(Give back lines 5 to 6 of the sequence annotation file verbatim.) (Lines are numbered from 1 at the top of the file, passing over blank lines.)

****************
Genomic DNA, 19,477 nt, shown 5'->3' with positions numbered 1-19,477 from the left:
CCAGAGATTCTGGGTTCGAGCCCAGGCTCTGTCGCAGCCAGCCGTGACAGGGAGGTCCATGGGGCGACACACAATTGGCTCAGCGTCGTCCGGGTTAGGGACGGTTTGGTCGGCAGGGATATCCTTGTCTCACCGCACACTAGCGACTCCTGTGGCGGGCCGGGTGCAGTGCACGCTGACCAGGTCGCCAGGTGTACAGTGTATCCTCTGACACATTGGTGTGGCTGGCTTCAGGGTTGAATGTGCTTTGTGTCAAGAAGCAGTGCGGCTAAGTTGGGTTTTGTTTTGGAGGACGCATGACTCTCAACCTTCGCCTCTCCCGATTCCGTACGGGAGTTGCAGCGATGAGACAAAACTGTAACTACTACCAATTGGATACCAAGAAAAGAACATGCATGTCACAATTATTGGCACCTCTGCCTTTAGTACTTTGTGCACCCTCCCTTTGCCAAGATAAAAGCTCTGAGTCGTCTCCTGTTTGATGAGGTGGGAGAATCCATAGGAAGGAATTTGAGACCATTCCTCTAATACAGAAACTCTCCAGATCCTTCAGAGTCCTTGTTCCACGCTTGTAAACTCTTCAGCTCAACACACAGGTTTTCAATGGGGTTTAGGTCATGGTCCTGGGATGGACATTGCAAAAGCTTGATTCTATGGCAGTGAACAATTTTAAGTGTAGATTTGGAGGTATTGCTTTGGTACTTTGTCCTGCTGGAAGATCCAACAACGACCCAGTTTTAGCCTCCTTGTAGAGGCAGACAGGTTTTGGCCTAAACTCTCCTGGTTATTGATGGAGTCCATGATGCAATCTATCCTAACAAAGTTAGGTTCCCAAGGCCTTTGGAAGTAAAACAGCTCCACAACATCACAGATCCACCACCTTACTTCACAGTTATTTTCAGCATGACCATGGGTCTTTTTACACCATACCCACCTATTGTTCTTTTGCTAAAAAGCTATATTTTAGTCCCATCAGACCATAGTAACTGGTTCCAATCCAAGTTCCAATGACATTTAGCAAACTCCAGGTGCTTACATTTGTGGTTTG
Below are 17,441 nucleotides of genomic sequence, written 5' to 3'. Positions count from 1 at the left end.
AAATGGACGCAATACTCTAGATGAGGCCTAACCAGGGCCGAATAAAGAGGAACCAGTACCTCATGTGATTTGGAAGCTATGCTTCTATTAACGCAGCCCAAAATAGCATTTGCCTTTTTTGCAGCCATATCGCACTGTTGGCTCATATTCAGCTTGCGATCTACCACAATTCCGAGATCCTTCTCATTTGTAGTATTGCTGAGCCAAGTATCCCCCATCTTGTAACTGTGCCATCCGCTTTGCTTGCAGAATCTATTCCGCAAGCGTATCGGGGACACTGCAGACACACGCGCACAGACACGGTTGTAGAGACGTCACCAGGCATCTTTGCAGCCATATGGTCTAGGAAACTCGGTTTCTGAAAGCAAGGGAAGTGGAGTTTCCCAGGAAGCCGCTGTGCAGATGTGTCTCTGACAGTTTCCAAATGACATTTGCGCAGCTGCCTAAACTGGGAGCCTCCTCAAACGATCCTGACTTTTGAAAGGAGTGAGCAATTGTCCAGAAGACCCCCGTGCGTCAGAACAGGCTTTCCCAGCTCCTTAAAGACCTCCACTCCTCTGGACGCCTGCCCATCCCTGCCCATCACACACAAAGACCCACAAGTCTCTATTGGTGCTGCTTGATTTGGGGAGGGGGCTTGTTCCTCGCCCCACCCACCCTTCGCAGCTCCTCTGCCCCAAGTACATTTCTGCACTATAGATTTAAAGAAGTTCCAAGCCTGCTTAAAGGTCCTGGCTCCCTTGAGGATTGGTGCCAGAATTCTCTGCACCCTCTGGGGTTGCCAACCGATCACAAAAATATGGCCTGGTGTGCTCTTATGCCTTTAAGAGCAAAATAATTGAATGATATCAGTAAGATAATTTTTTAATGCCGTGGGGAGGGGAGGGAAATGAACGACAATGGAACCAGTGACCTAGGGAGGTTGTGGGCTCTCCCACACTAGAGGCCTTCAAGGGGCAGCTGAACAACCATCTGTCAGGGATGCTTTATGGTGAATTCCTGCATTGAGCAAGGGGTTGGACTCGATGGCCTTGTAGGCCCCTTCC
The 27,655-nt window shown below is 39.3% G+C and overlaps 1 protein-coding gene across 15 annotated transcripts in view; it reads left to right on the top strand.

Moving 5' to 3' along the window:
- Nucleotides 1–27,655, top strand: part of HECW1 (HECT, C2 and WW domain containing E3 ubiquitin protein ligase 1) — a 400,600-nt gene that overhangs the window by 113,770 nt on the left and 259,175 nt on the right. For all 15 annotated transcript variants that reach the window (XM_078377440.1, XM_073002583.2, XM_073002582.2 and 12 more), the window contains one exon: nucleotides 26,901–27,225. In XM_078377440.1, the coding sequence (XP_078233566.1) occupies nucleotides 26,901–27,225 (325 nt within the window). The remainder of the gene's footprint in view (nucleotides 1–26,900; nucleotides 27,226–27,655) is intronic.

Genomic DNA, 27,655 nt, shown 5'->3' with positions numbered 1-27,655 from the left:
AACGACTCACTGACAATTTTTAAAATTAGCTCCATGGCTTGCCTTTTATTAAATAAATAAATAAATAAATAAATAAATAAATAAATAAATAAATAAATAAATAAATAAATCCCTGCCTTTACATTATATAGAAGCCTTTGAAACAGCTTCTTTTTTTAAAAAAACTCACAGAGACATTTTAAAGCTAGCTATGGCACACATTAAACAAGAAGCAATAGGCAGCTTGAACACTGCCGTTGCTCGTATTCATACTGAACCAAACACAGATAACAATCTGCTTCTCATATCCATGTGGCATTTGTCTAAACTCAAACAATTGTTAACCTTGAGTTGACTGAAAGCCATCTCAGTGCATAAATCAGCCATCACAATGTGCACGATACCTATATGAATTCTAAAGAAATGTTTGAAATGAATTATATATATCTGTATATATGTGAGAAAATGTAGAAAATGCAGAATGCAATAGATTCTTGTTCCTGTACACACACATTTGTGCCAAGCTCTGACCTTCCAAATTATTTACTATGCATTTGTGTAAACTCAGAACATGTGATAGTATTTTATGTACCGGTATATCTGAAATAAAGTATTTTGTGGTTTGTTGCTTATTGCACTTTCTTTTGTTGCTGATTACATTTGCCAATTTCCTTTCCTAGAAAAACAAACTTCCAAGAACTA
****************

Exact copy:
The 27,655-nt window shown below is 39.3% G+C and overlaps 1 protein-coding gene across 15 annotated transcripts in view; it reads left to right on the top strand.

Moving 5' to 3' along the window: